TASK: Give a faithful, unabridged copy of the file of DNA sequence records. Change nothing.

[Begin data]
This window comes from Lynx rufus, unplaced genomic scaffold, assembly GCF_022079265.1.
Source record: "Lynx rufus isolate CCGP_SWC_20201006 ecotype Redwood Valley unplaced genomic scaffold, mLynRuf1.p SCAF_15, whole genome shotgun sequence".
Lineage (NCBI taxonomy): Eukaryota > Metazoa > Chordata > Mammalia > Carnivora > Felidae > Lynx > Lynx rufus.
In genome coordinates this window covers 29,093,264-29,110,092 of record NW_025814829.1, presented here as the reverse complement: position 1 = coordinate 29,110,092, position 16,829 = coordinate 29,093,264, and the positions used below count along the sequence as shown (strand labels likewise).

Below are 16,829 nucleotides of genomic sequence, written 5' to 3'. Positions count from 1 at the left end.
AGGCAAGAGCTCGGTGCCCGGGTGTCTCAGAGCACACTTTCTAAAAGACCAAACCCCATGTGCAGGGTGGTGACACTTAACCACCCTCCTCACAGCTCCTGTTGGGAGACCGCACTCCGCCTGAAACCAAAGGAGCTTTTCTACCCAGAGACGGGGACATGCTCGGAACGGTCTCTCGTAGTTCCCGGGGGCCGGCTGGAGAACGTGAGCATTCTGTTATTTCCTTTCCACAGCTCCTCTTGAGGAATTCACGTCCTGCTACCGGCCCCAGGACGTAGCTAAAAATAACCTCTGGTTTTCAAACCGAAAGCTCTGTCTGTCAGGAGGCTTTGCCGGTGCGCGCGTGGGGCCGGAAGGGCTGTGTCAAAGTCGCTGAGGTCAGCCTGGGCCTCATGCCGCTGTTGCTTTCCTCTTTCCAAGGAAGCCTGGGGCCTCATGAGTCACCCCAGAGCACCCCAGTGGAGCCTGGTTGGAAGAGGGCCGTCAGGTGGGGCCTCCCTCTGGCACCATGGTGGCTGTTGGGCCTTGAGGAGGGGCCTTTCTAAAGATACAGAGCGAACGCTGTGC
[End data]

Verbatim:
This window comes from Lynx rufus, unplaced genomic scaffold, assembly GCF_022079265.1.
Source record: "Lynx rufus isolate CCGP_SWC_20201006 ecotype Redwood Valley unplaced genomic scaffold, mLynRuf1.p SCAF_15, whole genome shotgun sequence".
Lineage (NCBI taxonomy): Eukaryota > Metazoa > Chordata > Mammalia > Carnivora > Felidae > Lynx > Lynx rufus.
In genome coordinates this window covers 29,093,264-29,110,092 of record NW_025814829.1, presented here as the reverse complement: position 1 = coordinate 29,110,092, position 16,829 = coordinate 29,093,264, and the positions used below count along the sequence as shown (strand labels likewise).

Below are 16,829 nucleotides of genomic sequence, written 5' to 3'. Positions count from 1 at the left end.
AGGCAAGAGCTCGGTGCCCGGGTGTCTCAGAGCACACTTTCTAAAAGACCAAACCCCATGTGCAGGGTGGTGACACTTAACCACCCTCCTCACAGCTCCTGTTGGGAGACCGCACTCCGCCTGAAACCAAAGGAGCTTTTCTACCCAGAGACGGGGACATGCTCGGAACGGTCTCTCGTAGTTCCCGGGGGCCGGCTGGAGAACGTGAGCATTCTGTTATTTCCTTTCCACAGCTCCTCTTGAGGAATTCACGTCCTGCTACCGGCCCCAGGACGTAGCTAAAAATAACCTCTGGTTTTCAAACCGAAAGCTCTGTCTGTCAGGAGGCTTTGCCGGTGCGCGCGTGGGGCCGGAAGGGCTGTGTCAAAGTCGCTGAGGTCAGCCTGGGCCTCATGCCGCTGTTGCTTTCCTCTTTCCAAGGAAGCCTGGGGCCTCATGAGTCACCCCAGAGCACCCCAGTGGAGCCTGGTTGGAAGAGGGCCGTCAGGTGGGGCCTCCCTCTGGCACCATGGTGGCTGTTGGGCCTTGAGGAGGGGCCTTTCTAAAGATACAGAGCGAACGCTGTGC